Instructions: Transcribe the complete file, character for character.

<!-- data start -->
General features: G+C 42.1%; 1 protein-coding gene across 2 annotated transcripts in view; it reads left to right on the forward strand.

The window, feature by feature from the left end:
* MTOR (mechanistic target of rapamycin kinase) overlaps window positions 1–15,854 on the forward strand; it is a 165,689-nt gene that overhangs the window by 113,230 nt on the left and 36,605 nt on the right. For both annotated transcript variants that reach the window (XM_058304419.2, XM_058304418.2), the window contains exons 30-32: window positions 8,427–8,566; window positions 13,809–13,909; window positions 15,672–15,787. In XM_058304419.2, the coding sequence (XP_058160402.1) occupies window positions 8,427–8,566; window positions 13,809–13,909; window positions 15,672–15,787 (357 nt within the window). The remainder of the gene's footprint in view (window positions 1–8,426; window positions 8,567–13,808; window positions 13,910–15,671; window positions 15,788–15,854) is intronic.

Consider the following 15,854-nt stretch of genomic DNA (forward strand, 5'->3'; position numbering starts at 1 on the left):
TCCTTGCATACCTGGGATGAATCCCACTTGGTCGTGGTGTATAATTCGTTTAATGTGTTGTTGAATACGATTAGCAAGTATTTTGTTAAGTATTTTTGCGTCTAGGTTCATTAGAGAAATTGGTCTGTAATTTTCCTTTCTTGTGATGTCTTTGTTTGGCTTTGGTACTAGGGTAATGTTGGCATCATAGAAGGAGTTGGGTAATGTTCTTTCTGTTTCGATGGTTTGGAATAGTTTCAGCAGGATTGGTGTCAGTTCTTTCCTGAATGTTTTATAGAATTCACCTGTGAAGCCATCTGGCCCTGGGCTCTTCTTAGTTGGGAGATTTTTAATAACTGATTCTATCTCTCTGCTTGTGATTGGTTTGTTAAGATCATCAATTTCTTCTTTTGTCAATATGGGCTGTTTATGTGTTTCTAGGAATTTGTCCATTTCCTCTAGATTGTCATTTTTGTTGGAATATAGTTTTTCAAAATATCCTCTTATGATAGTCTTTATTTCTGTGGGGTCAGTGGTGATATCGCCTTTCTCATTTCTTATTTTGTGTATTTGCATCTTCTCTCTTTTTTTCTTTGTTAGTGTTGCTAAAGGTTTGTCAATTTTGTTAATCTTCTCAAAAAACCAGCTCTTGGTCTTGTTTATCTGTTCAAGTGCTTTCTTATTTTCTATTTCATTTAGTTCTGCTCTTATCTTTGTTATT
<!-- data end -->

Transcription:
General features: G+C 42.1%; 1 protein-coding gene across 2 annotated transcripts in view; it reads left to right on the forward strand.

The window, feature by feature from the left end:
* MTOR (mechanistic target of rapamycin kinase) overlaps window positions 1–15,854 on the forward strand; it is a 165,689-nt gene that overhangs the window by 113,230 nt on the left and 36,605 nt on the right. For both annotated transcript variants that reach the window (XM_058304419.2, XM_058304418.2), the window contains exons 30-32: window positions 8,427–8,566; window positions 13,809–13,909; window positions 15,672–15,787. In XM_058304419.2, the coding sequence (XP_058160402.1) occupies window positions 8,427–8,566; window positions 13,809–13,909; window positions 15,672–15,787 (357 nt within the window). The remainder of the gene's footprint in view (window positions 1–8,426; window positions 8,567–13,808; window positions 13,910–15,671; window positions 15,788–15,854) is intronic.

Consider the following 15,854-nt stretch of genomic DNA (forward strand, 5'->3'; position numbering starts at 1 on the left):
TCCTTGCATACCTGGGATGAATCCCACTTGGTCGTGGTGTATAATTCGTTTAATGTGTTGTTGAATACGATTAGCAAGTATTTTGTTAAGTATTTTTGCGTCTAGGTTCATTAGAGAAATTGGTCTGTAATTTTCCTTTCTTGTGATGTCTTTGTTTGGCTTTGGTACTAGGGTAATGTTGGCATCATAGAAGGAGTTGGGTAATGTTCTTTCTGTTTCGATGGTTTGGAATAGTTTCAGCAGGATTGGTGTCAGTTCTTTCCTGAATGTTTTATAGAATTCACCTGTGAAGCCATCTGGCCCTGGGCTCTTCTTAGTTGGGAGATTTTTAATAACTGATTCTATCTCTCTGCTTGTGATTGGTTTGTTAAGATCATCAATTTCTTCTTTTGTCAATATGGGCTGTTTATGTGTTTCTAGGAATTTGTCCATTTCCTCTAGATTGTCATTTTTGTTGGAATATAGTTTTTCAAAATATCCTCTTATGATAGTCTTTATTTCTGTGGGGTCAGTGGTGATATCGCCTTTCTCATTTCTTATTTTGTGTATTTGCATCTTCTCTCTTTTTTTCTTTGTTAGTGTTGCTAAAGGTTTGTCAATTTTGTTAATCTTCTCAAAAAACCAGCTCTTGGTCTTGTTTATCTGTTCAAGTGCTTTCTTATTTTCTATTTCATTTAGTTCTGCTCTTATCTTTGTTATT